Time For A Typewriter Renaissance?



IT WAS 4 P.M. ON A THURSDAY, two hours until the end of Jesse Banuelos’ workday. He was standing behind the front counter of Berkeley Typewriter, his trademark green apron tied around his waist. A dozen broken typewriters — some electric, but most of them manual – were stacked in a corner on the brown linoleum floor.

Forty years ago, the shop was at the top of its game. But during the ’90s, as computers became more affordable, fewer customers bought typewriters or needed them repaired. Many typewriter stores went out of business. Berkeley Typewriter laid off some staff and managed to remain open by offering services like printer, photocopier and fax repair. Banuelos is the store’s only remaining technician who knows how to fix typewriters. He never learned how to type on a computer and for a time he worried that the typewriter industry would soon disappear.

He was wrong. In the last few years, both typewriter sales and repairs have increased at the store. Berkeley Typewriter experienced an increase in overall sales in 2011, moving about two or three a week. It’s not like the olden days, Banuelos said, but it’s enough.

Most of the typewriters that he sells or takes in are manual machines made between the early 1900s and the 1960s. The dozen or so brands displayed in Banuelos’ front window read like a row of multicolored tombstones: Royal, Remington, Underwood, Smith-Corona, Olivetti, Corona, Adler, Oliver.

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The Ballad of Super Niggs


Brio Pop Magazine

LINWOOD YOUNG GREW UP IN A TINY, RURAL TOWN in the heart of Maryland. He lived there with his mother and two brothers in a trailer connected to his grandmother’s trailer next-door. Neighbors were scarce, but of trees and poisonous snakes there were plenty. For fun, he played in the woods and listened to rap and hip-hop music. In fact, that’s pretty much all young Linwood listened to until the fateful day when the antennae on his radio snapped off.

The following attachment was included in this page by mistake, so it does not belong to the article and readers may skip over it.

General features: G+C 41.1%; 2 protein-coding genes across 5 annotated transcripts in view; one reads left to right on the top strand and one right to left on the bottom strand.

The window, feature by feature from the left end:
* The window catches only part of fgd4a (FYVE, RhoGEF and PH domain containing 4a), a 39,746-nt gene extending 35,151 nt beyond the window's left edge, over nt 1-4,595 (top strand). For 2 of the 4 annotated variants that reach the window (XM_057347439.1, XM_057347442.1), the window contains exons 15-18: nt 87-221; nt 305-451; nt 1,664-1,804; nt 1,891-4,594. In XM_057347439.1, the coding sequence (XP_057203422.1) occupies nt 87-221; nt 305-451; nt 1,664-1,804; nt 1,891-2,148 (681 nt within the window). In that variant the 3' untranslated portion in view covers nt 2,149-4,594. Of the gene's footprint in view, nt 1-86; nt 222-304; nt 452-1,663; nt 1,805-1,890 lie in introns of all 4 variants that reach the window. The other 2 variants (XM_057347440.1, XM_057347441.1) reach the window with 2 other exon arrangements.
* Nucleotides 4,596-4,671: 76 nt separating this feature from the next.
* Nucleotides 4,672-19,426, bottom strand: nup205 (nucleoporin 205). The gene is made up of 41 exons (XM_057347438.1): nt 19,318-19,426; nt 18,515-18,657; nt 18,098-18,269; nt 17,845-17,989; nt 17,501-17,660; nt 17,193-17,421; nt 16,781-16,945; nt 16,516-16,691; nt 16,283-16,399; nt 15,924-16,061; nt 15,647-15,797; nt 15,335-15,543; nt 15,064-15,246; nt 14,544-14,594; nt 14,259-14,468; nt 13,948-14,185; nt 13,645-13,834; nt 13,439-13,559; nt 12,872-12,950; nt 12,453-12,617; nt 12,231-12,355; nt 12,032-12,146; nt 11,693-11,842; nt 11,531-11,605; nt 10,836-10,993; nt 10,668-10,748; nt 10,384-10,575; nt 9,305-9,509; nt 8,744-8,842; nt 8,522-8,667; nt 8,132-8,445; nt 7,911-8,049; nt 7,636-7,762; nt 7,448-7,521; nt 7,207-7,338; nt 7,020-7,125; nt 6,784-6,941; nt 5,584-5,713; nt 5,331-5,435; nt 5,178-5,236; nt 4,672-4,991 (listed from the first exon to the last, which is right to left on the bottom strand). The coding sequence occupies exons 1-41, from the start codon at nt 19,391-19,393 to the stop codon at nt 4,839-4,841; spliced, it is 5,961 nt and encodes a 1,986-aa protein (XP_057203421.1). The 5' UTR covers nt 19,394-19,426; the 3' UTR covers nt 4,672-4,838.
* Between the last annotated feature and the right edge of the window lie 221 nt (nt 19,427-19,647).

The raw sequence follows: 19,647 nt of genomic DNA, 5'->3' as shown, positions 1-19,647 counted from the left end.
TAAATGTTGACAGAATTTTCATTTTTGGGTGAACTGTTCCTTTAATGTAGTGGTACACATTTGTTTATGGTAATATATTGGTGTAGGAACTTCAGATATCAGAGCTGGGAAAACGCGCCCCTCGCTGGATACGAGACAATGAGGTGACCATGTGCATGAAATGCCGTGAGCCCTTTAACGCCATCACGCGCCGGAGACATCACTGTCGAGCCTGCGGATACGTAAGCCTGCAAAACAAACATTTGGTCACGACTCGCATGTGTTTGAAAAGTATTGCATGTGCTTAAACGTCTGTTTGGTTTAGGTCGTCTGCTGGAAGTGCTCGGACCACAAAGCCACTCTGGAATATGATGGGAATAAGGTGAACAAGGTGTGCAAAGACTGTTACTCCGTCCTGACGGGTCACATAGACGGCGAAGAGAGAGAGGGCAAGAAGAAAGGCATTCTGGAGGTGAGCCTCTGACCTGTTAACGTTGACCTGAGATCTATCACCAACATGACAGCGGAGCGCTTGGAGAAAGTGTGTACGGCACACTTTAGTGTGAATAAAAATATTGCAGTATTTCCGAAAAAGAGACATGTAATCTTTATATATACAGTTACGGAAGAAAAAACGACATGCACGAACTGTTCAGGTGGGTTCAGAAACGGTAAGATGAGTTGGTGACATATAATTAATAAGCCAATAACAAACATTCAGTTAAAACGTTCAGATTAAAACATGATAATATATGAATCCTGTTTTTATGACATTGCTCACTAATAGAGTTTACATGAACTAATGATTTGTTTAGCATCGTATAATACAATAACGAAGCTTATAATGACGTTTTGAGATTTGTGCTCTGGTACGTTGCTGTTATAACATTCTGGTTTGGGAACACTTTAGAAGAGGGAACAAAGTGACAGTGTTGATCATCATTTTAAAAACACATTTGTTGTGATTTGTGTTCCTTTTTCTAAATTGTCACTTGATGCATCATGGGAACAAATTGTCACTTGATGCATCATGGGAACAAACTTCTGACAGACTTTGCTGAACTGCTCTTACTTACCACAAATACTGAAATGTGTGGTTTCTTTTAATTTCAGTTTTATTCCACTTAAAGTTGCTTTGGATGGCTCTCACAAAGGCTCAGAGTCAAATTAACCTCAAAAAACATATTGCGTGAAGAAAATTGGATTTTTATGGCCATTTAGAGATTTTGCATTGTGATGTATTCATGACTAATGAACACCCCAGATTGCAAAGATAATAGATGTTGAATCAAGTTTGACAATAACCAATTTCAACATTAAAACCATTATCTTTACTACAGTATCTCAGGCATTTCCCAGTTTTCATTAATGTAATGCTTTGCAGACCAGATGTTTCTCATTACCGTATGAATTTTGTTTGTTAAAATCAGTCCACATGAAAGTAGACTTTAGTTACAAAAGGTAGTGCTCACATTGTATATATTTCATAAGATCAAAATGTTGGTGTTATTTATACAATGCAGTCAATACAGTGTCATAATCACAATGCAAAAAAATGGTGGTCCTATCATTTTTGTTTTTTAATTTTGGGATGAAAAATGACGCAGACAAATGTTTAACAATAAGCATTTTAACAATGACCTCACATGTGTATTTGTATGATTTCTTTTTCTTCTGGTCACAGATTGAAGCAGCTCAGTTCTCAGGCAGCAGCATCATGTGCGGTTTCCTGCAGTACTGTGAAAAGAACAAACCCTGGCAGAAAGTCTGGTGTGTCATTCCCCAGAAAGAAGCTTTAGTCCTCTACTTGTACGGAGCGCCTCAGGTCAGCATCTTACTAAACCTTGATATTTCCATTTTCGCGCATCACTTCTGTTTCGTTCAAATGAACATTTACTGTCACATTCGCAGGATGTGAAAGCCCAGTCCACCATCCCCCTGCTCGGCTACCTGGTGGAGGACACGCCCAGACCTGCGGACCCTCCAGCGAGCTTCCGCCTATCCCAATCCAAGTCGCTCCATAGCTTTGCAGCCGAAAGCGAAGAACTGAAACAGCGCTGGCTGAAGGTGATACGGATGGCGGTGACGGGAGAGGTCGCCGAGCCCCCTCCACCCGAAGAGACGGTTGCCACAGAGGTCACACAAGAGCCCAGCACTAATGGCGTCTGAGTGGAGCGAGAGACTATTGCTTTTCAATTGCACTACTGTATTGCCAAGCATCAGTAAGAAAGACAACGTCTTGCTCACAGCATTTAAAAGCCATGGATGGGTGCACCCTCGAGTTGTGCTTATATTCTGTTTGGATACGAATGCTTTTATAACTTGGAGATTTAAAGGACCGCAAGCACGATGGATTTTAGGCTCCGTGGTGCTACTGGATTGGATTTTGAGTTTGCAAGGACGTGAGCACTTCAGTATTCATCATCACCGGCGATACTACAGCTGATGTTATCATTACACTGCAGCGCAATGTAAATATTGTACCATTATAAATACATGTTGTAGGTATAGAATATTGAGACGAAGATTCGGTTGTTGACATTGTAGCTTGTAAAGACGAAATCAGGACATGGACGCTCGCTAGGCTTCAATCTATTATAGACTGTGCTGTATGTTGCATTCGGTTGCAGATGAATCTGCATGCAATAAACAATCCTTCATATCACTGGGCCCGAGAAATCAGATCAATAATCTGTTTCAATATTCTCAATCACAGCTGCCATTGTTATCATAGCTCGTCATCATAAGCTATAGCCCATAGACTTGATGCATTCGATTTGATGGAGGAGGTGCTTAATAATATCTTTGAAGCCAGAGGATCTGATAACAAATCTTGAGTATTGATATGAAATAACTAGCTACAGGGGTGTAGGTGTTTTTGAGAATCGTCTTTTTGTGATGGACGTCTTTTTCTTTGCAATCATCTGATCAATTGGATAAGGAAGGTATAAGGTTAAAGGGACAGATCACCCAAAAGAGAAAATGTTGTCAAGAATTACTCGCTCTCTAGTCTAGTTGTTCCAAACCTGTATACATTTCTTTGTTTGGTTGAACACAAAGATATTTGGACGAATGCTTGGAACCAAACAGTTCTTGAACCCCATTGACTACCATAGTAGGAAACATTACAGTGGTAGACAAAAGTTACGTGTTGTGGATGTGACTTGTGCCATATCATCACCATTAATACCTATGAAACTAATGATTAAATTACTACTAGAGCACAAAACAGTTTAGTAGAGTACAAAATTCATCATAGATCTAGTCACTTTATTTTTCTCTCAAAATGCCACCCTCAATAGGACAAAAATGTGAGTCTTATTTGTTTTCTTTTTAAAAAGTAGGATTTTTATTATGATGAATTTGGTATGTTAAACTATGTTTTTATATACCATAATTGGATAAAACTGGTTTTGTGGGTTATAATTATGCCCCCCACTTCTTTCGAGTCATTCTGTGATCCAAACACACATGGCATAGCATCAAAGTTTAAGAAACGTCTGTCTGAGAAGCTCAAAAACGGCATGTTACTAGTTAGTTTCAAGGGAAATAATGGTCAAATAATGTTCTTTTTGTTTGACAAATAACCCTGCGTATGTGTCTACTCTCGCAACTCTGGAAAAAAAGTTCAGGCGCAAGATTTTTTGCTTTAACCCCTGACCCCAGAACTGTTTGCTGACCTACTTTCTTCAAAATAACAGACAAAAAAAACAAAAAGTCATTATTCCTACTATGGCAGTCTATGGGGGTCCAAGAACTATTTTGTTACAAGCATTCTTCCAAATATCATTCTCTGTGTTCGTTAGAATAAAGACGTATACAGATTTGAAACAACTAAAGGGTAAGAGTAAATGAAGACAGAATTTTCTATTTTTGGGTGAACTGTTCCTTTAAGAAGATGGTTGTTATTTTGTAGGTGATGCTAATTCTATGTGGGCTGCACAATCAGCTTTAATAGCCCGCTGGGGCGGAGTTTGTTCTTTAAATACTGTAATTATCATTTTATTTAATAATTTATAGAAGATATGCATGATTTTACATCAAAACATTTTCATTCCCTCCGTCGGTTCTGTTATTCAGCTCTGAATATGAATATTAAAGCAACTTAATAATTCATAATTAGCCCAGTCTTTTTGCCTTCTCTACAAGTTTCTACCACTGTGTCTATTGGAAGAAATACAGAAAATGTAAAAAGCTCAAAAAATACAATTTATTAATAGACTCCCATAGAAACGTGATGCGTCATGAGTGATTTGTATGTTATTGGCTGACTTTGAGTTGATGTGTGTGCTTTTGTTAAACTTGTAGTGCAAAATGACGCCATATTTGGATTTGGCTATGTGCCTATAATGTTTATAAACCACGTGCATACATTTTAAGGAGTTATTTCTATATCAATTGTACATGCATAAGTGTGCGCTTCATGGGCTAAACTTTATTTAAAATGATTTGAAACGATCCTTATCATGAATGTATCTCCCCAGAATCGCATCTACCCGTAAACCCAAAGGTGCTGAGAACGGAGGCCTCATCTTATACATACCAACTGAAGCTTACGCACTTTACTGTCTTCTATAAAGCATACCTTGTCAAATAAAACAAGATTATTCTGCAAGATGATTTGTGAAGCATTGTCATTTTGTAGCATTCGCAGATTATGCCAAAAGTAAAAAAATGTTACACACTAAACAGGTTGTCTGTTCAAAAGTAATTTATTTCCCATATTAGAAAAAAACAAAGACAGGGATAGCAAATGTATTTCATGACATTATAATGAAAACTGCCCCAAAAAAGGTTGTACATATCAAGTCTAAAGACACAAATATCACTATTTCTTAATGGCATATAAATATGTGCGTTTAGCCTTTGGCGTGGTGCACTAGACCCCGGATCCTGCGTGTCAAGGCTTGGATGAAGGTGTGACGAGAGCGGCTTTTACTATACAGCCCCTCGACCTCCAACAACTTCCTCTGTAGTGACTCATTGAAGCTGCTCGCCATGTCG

Static engulfed the airwaves, obliterating transmission of every nearby station except one: a brand new Top 40’s station that played everything but rap and hip-hop. Now, since this was the ‘90s, poor Linwood had little recourse other than the radio. There was no Pandora or Spotify, YouTube or Soundcloud. His only alternative was a tape (yes, a tape) from his older brother that featured tracks from Grammy nominees in 1996, so he gave it a listen. And, as he says, his “head cracked open.”

For the first time in his young life, Linwood heard music the likes of which he’d never heard before. He listened to Hootie and The Blowfish and Joan Osborne, Alannis Morrisette and Seal. “It was like a gift from the heavens or something,” he says. “I quickly fell in love with it.”

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Six Things I Learned From Sleepaway Camp

-Published on ThoughtCatalog.com on May 11, 2011–

1. Being in the “cool” cabin can get you a long way

Sleepaway camp is like high school, only it happens sooner and is more visceral in nature. Instead of worrying about where you sit at lunchtime, you must worry about which cabin you have been assigned. In other words, it’s not who you eat with, but who you sleep with that determines whether or not you are cool.

When you’re in the cool cabin, everything is easier. Your meals are delivered to your table faster than the other cabins; your counselors let you stay up later than curfew (or so you’ve heard); in matters of sports teams, bus rides, and trips to the lake you are always paired up with the hot boys cabin; and your counselors (who are “cool” as well) turn a blind eye to dress-code violations—while the other campers are trudging around in baggy tee-shirts and logo-less hats, the kids in the cool cabin get away with spaghetti strap tank tops, hoop earrings, seductively low jean shorts, and flip-flops.

The world is a cold, harsh place; you learn at this young age, but realize that there is a way to soften the blow. Maybe you weren’t assigned to the cool cabin (as a rule there is only one cool cabin per gender) but you can still be assigned to a neutral cabin. If there’s one thing I learned from sleep away camp, it’s that it’s better to be in the mediocre, plain Jane, “vanilla” cabin than it is to be in the cabin that doesn’t exist. Remember that summer when five girls were accidentally left at the lake? That’s because they were in Cabin 7…the invisible cabin.

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